As the curtain came down on an abysmal season with a 4-0 defeat at Ipswich Town on Saturday, Charlton Athletic fans could be forgiven for thinking things could not get any worse.
But less than 72 hours later, and with an end-of-season awards dinner in between, it did – with the shock departure of manager Johnnie Jackson only six months after his appointment as Charlton’s permanent boss.
Despite winning six and drawing one of their final 10 games, owner Thomas Sandgaard had clearly seen enough in that time to be unconvinced the 39-year-old was the right man to lead the Addicks forward in the long-term.
Sandgaard’s overriding justification for Jackson’s dismissal is apparently the manager’s apparent perseverance with a 3-5-2 formation at all costs.
Speaking to the London Evening Standard, Sandgaard said: “We for instance had a very hard time breaking down the low block.
“I’m hoping we can get more variety in terms of our formation, depending on who we play, and in general have a team that is capable of pressing higher most of the time.”
Jackson was initially appointed caretaker manager after Nigel Adkins was sacked following a disastrous start to the season.
With a place in the Play-Offs at the very minimum being the aim prior to the season, Charlton Athletic’s slow start had seen them at the wrong end of the table with Adkins winning just twice in the first 13 league games.
There was no doubt Adkins had been let down by a rushed and haphazard summer recruitment policy, leaving him unsure of not only who his best players were but also the best formation to play them in.
The sides propensity for error-strewn performances hinted at a side thrown together with little thought or structure.
Jackson’s temporary promotion from assistant manager quickly remedied the situation – winning nine out of his first 13 games with much of the success built on a defensive solidity with a high, intense press.
While the results and performances were a big improvement and fans clamoured for Jackson’s permanent appointment, Sandgaard dawdled on the decision to appoint him Charlton manager on a full-time basis until mid-December.
The warning signs should have been clear then that Jackson wasn’t necessarily Sandgaard’s man with the Danish owner now claiming his popularity as a club legend amongst the fanbase swayed him into the decision.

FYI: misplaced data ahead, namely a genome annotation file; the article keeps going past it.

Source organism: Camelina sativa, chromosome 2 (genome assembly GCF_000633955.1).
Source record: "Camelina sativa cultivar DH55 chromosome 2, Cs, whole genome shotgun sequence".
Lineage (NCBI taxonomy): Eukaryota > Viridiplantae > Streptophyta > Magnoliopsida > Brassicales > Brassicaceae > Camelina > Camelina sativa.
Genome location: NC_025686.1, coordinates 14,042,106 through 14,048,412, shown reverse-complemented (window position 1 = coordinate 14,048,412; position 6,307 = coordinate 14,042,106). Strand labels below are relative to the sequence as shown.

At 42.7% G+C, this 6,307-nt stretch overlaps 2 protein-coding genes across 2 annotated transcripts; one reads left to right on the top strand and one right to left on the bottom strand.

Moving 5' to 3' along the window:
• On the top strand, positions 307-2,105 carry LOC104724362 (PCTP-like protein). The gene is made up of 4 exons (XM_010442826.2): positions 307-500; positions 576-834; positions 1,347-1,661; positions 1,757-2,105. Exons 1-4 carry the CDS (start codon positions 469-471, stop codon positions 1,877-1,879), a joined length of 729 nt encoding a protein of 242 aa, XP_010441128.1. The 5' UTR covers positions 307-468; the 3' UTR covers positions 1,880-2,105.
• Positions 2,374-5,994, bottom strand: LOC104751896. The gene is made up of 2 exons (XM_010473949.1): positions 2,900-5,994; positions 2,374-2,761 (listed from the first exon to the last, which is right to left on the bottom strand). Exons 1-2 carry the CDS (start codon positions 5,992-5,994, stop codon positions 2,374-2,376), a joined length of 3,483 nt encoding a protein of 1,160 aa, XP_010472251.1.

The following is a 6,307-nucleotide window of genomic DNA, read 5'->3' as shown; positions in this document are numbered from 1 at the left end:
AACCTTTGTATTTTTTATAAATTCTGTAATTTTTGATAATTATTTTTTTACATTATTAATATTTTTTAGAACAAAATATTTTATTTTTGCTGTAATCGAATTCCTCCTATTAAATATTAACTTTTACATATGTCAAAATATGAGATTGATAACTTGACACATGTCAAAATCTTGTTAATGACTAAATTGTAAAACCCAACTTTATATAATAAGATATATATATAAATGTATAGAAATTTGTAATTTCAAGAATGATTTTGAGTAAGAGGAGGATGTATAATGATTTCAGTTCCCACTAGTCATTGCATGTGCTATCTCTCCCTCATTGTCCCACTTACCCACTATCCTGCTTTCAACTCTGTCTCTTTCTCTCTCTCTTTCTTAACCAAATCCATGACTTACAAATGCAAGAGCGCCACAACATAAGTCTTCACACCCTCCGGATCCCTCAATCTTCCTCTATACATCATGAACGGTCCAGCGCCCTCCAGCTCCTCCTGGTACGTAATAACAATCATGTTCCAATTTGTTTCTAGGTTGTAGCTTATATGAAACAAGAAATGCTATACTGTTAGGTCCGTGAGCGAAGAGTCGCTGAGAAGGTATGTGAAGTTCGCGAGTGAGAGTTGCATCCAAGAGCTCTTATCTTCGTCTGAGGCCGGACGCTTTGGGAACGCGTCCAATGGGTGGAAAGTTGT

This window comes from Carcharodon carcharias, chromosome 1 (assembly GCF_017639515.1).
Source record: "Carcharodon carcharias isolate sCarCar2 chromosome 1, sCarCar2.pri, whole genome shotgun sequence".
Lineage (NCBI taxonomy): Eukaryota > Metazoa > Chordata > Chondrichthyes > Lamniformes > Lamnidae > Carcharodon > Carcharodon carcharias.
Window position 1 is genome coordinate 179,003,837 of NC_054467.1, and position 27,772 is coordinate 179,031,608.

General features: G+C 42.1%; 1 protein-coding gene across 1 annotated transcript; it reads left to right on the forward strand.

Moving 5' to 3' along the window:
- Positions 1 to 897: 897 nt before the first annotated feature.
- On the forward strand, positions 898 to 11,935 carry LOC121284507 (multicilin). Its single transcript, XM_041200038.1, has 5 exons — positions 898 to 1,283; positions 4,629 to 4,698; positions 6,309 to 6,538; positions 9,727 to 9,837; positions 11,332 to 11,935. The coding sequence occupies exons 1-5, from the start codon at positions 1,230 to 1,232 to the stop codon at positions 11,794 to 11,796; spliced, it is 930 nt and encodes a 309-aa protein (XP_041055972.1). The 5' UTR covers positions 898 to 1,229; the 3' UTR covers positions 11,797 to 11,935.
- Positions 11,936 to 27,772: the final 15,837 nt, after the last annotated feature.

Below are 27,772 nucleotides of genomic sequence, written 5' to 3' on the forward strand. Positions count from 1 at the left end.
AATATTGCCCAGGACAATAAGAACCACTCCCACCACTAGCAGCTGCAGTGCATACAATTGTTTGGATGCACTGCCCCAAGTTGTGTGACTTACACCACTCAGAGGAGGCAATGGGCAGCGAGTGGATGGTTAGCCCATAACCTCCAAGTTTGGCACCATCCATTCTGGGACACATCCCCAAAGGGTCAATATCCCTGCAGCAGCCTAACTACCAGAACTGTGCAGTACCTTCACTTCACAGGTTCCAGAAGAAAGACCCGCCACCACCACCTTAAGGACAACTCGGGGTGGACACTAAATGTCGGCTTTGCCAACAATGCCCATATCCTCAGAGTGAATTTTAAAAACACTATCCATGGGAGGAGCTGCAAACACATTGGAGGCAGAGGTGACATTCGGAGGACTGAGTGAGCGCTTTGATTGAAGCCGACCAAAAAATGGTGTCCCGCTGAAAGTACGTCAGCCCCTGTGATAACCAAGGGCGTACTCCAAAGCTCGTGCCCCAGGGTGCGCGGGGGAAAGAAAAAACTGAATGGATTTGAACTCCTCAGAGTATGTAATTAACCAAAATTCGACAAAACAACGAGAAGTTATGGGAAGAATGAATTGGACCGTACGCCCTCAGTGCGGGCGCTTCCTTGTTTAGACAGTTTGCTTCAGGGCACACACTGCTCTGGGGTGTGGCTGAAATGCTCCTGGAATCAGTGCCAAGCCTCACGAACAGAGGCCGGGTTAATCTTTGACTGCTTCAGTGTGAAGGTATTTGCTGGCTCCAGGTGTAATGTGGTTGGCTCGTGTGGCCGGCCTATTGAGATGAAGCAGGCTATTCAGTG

No sooner had the ink dried on Jackson’s deal, Charlton embarked on a poor run that was only matched by the number of injuries with key players such as Conor Washington, Jayden Stockley and Ryan Inniss all missing at various points.
The Addicks went on to win just three games out of 14, including a seven match winless run, with the repetitive nature in which Charlton set-up as well as lost games likely to have irked Sandgaard.
At the time, Jackson maintained the way he set-up his side was not to blame for the poor form, telling London Football Scene: “I can rip it all up and start again – we’ve had success doing that [playing 3-5-2], just not of late.
“I don’t think it was systems or things that cost us but individual lapses in concentration.”
In some ways Jackson was vindicated as, with a number of injured players returning to the fold, the Addicks went on to end the season strongly, finishing sixth in the form table for the last 10 games.
However, with a number of players out of contract, there is no doubt Charlton are in for a monumental summer which could not only shape next season but for years to come.
There has been talk of a ‘reset’ over the last few months as the club prepares to embark on a wholesale rebuilding of the playing squad with the overall perception of Sandgaard’s ownership likely to hinge on the successful execution of an effective recruitment strategy this summer.
Therefore, Sandgaard’s decision to remove Jackson seems another unnecessary obstacle the club has to deal with as not only do Charlton need to add much-needed quality to their squad, but now have to find a manager to deliver results with the players at his disposal.
Without a manager’s tactical philosophy to guide recruitment though, there is likely to be a sense of precariousness around this summer’s window – something Sandgaard vehemently denies.
The suggestion is that Sandgaard is ready to execute this summer’s recruitment policy using the very same recruitment team (minus Ged Roddy) that so spectacularly let the side down last season with a manager merely in play to facilitate his desired way of playing.
Only time will tell whether Sandgaard’s decision to make such a drastic change bears fruit but it does seem that the club are firmly putting themselves in a position to see history repeat itself.
Should that happen and early season performances are below par or go awry, one thing is clear – it will be Sandgaard and his decision-making who will be squarely in the firing line of the fanbase.
‘LONDON FOOTBALL UNITES FOR UKRAINE’
Liaising with the UK Ukrainian Sports Supporters Club (UKUSSC) and the Association of Ukrainians in Great Britain (AUGB), London Football Scene has launched ‘London Football Unites for Ukraine’ – a fundraising campaign to provide as much relief to those in need.
We are urging all the Capital’s clubs, players and fans to raise as much money as possible for British-Ukrainian Aid (registered charity No. 1164472).
Please visit our JustGiving Page to give as much as you can and look out for more events and fundraising activities over the coming few weeks.
London Football Unites for Ukraine: www.justgiving.com/fundraising/londonfootballunitesforukraine